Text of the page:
On March 30, 2015, the annual Gregory Day (formerly St. Gregory Day) was held, with a Star Wars theme. Many students in the senior class had always wanted a Star Wars theme, so it was only fair that they got it before they graduated. The fact that it was on a late start day sparked lots of controversy, but since the date had been pre-decided and fixed by the administration in their schedule before the beginning of the school year, there was nothing the Upper School Student Council could do to change it. Despite obstacles like an absent advisor and executive member, the day went according to plan.

For the Gregory School student body, the much anticipated day began at 11:05 AM, when through the Public Announcement system in the office, a Star Wars theme song was played, and students were asked to come to the theater right away. “It was announced at the perfect time to surprise people,” freshman Yoni Weiner said. “My class had started a quiz so nobody knew it was coming.” 

As students walked into the theater, they came in to a lobby covered in Star Wars decorations and heard a continuation of the Star Wars theme song. When the lights dimmed, there was roaring applause and the Student Council video played on the projector.

The goal of the day was to gather the Death Star plans. The freshmen and sophomores were allied with the Rebellion, “the good guys,” while the upperclassmen were trying to recover the plans for the Sith. With each activity, the winning class got a CD, symbolizing part of the Death Star plans. The team with the most CDs at the end of the day would have the most Death Star plans and would automatically get all the plans, thus winning the day.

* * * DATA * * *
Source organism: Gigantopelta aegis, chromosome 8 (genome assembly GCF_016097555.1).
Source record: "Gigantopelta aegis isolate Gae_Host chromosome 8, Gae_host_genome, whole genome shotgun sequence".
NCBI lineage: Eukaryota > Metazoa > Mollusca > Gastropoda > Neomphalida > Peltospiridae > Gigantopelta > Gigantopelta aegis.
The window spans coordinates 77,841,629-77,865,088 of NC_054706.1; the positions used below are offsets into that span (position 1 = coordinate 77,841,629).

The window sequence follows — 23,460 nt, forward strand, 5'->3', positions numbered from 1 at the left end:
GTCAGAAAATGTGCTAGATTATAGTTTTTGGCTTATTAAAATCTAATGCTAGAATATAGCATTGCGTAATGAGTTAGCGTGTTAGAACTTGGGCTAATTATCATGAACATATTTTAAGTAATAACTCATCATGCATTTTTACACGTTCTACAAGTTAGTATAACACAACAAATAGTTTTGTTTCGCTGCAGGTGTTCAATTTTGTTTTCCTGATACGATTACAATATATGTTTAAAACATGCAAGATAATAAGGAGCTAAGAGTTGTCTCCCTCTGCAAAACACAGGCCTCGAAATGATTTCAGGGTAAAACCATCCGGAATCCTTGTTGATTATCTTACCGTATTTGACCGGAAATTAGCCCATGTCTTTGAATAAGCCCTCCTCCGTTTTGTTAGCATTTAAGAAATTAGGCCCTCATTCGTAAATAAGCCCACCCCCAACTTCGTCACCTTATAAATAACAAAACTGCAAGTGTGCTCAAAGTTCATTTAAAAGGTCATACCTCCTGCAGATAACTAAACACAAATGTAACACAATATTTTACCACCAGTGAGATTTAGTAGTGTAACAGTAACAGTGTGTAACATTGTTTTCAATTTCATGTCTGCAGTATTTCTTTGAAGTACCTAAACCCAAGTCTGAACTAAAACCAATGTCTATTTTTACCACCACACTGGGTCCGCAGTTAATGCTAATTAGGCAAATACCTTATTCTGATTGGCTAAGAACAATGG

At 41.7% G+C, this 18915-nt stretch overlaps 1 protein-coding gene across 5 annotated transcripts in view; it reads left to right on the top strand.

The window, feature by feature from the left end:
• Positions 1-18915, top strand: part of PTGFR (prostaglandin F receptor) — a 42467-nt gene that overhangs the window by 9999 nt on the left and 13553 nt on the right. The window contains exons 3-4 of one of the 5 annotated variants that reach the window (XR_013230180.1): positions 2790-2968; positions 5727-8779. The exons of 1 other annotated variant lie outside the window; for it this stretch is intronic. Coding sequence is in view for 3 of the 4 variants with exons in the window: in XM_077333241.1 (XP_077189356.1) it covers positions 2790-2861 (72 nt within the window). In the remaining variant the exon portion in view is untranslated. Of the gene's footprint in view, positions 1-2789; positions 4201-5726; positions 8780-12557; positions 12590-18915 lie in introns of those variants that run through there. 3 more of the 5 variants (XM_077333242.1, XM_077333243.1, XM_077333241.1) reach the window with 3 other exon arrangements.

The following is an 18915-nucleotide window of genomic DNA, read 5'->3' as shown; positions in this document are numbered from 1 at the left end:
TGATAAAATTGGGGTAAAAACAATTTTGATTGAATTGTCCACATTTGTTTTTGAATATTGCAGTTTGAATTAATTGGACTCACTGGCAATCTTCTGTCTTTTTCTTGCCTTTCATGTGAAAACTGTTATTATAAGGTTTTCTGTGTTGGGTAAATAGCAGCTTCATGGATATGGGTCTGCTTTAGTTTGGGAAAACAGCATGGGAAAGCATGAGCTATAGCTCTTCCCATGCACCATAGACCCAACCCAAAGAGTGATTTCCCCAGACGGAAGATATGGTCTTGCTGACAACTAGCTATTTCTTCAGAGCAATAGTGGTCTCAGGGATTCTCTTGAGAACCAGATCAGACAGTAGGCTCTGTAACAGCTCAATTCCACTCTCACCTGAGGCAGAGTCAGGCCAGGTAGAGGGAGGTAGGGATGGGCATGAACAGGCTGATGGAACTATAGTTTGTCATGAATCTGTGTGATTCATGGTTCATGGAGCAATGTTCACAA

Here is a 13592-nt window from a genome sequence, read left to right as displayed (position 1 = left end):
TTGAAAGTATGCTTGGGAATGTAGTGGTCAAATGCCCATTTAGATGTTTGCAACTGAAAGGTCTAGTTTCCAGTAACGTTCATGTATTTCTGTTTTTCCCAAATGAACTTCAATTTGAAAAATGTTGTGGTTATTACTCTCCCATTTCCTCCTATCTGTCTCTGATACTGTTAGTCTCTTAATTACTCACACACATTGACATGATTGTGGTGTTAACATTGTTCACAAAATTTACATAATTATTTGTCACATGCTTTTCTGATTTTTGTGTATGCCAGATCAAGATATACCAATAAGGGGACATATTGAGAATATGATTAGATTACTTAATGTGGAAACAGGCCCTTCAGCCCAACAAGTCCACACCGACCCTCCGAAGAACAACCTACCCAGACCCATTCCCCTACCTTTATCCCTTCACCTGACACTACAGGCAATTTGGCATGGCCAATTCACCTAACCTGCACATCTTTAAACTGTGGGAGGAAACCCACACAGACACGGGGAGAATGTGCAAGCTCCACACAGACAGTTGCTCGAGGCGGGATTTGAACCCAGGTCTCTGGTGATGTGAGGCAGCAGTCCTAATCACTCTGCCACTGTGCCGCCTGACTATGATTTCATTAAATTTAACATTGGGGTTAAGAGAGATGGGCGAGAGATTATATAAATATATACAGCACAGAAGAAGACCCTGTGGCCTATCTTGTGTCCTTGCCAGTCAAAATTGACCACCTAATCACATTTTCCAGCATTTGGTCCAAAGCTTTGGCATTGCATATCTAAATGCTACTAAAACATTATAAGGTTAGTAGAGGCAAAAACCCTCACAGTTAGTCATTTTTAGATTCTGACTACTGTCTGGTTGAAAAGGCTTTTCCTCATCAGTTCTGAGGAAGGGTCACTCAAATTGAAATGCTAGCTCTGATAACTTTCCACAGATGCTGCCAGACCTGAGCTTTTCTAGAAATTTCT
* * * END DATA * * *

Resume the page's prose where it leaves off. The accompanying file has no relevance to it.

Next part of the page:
Students participated in a series of activities, ranging from tug of war to a marshmallow eating contest, named “Chewie Bunny” as a Star Wars reference to Chewbacca, and “Millenium Falcon Eating,” which was really just a pie eating contest. Sophomore Daniel Leighou even had the pie thrown in his face after he did not finish it.

Other activities included lightsaber throws, which was based off of javelin throws, and lightsaber fights, in which contestants had to put one  of their legs in a kiddy pool, balance on their other leg, and and use handmade lightsabers to fight each other. Sophomore Eric Johnson was undisputedly the champion of this activity.

After the field activities, students were treated to a Chipotle and Eegee’s lunch. “It was so nice to have a change from the regular cafeteria food,” junior Carly Caylor said.

Following lunch, students split up to practice or create various initiatives. The lip sync battles were a particular success. Whether it was the giggly freshmen girls trying to get through a Taylor Swift song, Maya Encila’s splits while lip syncing “Uptown Funk” with her classmates, Daniel Rosenberg twerking through “Fancy” or Jay Song putting on a white sheet during his class’ lip sync of “Ghost,” the lip sync battles produced a lot of laughter and a lot of fun.

The faculty at this time also performed a skit, in which physics teacher Mr. Dennis Conner acted as an English teacher, French teacher Ms. Amy Clashman acted as a teenage girl interested in nothing but texting, and history teacher Dr. Michelle Berry acted as a jock who kept leaving class. Ms. Mary Babbitt stole the show as a delivery person from Jimmy John’s.

The students then got to hear the school appropriate Quiz Bowl, which was still full of laughs from the student body. A particular answer saying Ms. Bodden’s baby was named Morning Meeting brought especially raucous laughter.

We finished off our time in the theater with the announcement of the winners: the seniors. Sophomore James Kukla won the GoPro raffle.

The day was finished with a water balloon fight and color war, while music from the outside sound system blared and color was thrown. “School just became a color war,” sophomore Emma Whittman said.

School spirit was at the highest I’ve ever seen it, and the Gregory School student body genuinely seemed to be having a good time.

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